Gifting Appreciated Stock

Gifting of Appreciated Stock

CAVEAT: This information provided in this section is hypothetical and is provided for informational purposes only. It is not intended to represent any specific return, yield, or investment, nor is it indicative of future results. Actual tax benefits will depend on individual circumstances.

Donating appreciated stock offers advantages over giving cash or other goods. Highly-appreciated securities – investments bought at least a year ago that have increased in value – may be ideal for charitable giving.

For example, consider a gift of common stock bought for 1,000 and it’s now worth $10,000.

Scenario 1: Sell the stock and give the cash to a favorite charity.

  • The charity receives a cash gift of $10,000
  • The donor deducts $10,000 from next year’s taxes, if said donor itemizes
  • The donor incurs $9,000 capital-gains tax from the difference in value: or $1,350 (assuming the current Federal long term capital gains tax rate of 15%)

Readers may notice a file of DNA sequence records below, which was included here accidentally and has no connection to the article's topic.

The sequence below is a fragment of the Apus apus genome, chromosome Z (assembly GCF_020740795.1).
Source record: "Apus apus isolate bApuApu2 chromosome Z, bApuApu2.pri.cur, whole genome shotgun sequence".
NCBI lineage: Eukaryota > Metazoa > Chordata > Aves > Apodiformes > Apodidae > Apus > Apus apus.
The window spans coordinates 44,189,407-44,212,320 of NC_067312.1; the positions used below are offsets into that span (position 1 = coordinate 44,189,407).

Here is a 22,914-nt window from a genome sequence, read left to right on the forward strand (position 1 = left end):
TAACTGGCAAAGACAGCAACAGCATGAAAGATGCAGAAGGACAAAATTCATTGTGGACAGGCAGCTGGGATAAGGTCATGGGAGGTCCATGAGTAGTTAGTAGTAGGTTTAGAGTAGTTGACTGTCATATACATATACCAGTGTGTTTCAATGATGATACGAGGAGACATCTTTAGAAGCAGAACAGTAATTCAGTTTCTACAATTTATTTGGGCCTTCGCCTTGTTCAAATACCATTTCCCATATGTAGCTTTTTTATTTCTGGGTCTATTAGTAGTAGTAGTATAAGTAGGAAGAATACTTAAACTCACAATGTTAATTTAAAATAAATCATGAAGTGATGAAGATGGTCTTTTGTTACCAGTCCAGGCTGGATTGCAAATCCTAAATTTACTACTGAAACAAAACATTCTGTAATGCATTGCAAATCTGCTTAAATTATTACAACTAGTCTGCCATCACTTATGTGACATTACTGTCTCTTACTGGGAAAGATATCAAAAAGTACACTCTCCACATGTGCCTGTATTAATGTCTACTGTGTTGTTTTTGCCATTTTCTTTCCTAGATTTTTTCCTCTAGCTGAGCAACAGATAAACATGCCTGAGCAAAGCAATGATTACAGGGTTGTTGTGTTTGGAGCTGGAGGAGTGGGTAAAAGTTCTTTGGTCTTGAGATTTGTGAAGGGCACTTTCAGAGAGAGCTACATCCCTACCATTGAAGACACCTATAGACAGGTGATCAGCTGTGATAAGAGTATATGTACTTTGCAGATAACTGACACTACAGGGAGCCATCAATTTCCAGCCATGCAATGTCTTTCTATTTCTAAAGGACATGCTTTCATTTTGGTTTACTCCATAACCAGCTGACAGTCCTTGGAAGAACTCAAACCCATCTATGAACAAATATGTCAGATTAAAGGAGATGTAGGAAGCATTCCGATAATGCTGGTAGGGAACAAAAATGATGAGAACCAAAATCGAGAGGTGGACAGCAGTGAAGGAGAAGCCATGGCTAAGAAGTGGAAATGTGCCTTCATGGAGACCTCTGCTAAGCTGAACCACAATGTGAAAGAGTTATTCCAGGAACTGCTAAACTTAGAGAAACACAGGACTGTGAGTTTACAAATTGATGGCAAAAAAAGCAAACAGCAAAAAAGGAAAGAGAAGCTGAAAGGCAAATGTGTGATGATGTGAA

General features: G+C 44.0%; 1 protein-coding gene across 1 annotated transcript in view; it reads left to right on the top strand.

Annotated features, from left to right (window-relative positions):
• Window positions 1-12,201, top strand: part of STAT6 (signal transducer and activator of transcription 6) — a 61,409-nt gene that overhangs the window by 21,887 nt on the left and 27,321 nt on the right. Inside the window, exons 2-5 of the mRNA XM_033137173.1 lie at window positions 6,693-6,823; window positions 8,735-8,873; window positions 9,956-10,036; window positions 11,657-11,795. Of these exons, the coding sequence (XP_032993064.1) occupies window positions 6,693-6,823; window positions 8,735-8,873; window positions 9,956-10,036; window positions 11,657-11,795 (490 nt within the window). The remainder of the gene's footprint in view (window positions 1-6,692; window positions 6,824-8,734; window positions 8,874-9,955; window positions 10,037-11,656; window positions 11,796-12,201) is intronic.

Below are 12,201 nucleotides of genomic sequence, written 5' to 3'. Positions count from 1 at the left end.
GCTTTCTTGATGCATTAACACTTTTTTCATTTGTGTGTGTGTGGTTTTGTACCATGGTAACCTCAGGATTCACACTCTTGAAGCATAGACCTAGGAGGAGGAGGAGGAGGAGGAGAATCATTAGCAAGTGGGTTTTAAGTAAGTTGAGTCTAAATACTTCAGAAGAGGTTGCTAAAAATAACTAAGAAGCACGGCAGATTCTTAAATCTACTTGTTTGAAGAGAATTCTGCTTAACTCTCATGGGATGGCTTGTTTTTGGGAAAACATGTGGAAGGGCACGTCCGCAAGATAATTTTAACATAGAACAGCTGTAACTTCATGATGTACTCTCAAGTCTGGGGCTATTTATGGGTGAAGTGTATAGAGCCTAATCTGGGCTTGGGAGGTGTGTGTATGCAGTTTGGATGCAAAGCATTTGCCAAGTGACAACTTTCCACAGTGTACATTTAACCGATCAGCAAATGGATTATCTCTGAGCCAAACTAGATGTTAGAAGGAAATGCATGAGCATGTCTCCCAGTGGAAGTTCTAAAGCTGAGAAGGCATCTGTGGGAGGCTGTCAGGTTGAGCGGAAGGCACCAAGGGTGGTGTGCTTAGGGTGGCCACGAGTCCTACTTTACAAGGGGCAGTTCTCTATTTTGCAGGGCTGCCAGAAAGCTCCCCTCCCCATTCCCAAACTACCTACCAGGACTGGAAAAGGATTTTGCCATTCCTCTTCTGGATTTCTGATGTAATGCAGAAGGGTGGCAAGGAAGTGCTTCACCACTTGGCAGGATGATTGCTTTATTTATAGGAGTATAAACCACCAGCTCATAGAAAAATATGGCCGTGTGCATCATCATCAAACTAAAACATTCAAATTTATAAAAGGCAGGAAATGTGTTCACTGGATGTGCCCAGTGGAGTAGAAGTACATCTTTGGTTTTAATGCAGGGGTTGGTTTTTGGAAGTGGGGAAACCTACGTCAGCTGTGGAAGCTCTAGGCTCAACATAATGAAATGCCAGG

• The donor’s after-tax donation is effectively $8,650.

Scenario 2: Give the highly-appreciated stock to the charity.

  • The charity receives a gift valued at $10,000
  • The donor deducts $10,000 from next year’s taxes
  • Capital-gains taxes are avoided
  • The donor’s tax-efficient gift remains at $10,000

Did the intent to support a worthy cause or the value of a generous gift change in either scenario? No, but as seen the method of donation certainly has an impact on the donor!

A charitable 501(c)(3) organization, like Washington Masonic Charities, does not pay capital-gains taxes on the appreciated amount. So this charitable giving method allows the donor to essentially secure the lower original purchase price for the charity’s benefit while preserving cash for other uses.

Donors should contact a financial advisor to learn more about smart charitable giving strategies such as gifting of appreciated stock

Washington Masonic Charities, Tax Identification No. (TIN): 91-1663363

PO Box 65830 University Place, WA 98464